Celebrities and movie fans will once again flock to the Mill Valley Film Festival starting this week.
Respected for its expertly curated program of movies and events as well as its ability to attract well-known stars — a slate this year that includes Robert Pattinson, Alfre Woodard, Laura Dern and Kristen Stewart, to name but a few — the festival also showcases new works with Bay Area connections.
The festival opens Thursday, Oct. 3, with “Just Mercy,” a fact-based drama in which a newbie attorney (Michael B. Jordan) takes on the racially charged Alabama death row case of a man (Jamie Foxx) convicted in the killing a white woman. Foxx plans on attending, along with co-star Tim Blake Nelson and Rob Morgan.
For closing night, there will be two films — the race car drama “Ford v Ferrari” with Christian Bale and Matt Damon, and Edward Norton’s adaptation of Jonathan Lethem’s acclaimed noir novel, “Motherless Brooklyn.” “Ford” director James Mangold and “Brooklyn” star, writer and director Norton plan on attending.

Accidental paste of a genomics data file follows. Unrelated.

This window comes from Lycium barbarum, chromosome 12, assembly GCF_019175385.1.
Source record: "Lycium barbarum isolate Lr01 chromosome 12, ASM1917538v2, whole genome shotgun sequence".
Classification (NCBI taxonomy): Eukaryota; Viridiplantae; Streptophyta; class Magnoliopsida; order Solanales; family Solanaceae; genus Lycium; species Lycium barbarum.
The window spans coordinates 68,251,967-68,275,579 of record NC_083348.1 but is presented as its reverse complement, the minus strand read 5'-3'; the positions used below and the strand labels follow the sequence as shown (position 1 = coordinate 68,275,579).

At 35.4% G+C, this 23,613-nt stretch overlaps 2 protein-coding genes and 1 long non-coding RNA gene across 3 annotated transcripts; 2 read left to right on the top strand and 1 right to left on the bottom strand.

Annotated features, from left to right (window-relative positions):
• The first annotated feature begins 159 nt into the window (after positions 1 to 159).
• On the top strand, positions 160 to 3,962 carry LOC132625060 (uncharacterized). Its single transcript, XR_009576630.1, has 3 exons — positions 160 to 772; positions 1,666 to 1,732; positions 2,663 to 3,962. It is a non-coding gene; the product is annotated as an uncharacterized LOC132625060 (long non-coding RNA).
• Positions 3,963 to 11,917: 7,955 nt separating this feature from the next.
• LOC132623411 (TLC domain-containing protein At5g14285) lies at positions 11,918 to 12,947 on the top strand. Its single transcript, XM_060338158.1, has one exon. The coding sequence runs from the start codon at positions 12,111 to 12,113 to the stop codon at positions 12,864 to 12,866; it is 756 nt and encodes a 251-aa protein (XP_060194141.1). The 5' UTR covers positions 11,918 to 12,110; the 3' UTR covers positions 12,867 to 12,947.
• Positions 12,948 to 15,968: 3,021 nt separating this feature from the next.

In between, there will be 12 world premieres, 11 North American premieres and 17 U.S. premieres. This year, nine films will screen at the UC Berkeley Art Museum and Pacific Film Archive.
To help you find a few of the Bay Area-connected films to fit your mood or genre, we’ve come up with these suggestions.
For cinematic geeks:
• “Phil Tippett: Mad Dreams and Monsters”: The stop-motion animation wizard, a Berkeley native, gives fans an insider view of the making of some of the best known sci-fi films, including the iconic Cantina scene from “Star Wars.” (Oct. 6, Larkspur, Oct. 13, the Lark)
• “Making Waves: The Art of Cinematic Sound”: Some of the Bay Area’s most prestigious filmmakers — Ryan Coogler, Sofia Coppola and George Lucas — are featured in this fascinating documentary from Midge Costin, focused on the history and the creativity involved with bringing sound to life. It’s a gem. (Oct. 5, the Rafael, Oct. 7, Sequoia)
For something sexy
• “Show Me What You Got”: Pleasant Hill’s Svetlana Cvetko captures the moodiness of the French New Wave movement with this sensual, B&W romantic drama featuring three hot adults — one woman, two men — becoming a threesome. It’s strikingly shot and has more going on than you’d first think. (Oct. 6, Larkspur)
For something inspirational
• “The Great 14th: Tenzin Gyatso, the 14th Dalai Lama In His Own Words”: The story behind the making and near loss of Berkeley filmmaker Rosemary Rawcliffe’s radiant, intimate documentary, receiving a world premiere, is rather miraculous. Rawcliffe’s Berkeley business was burglarized in July of nearly everything; fortunately a copy of this lovely tribute was found. That’s good for us since it features rare archival images of the spiritual leader along with his sage words that provide comfort in an at-odds world we live in. (Oct. 10 and Oct. 12 at the Smith Rafael Film Center)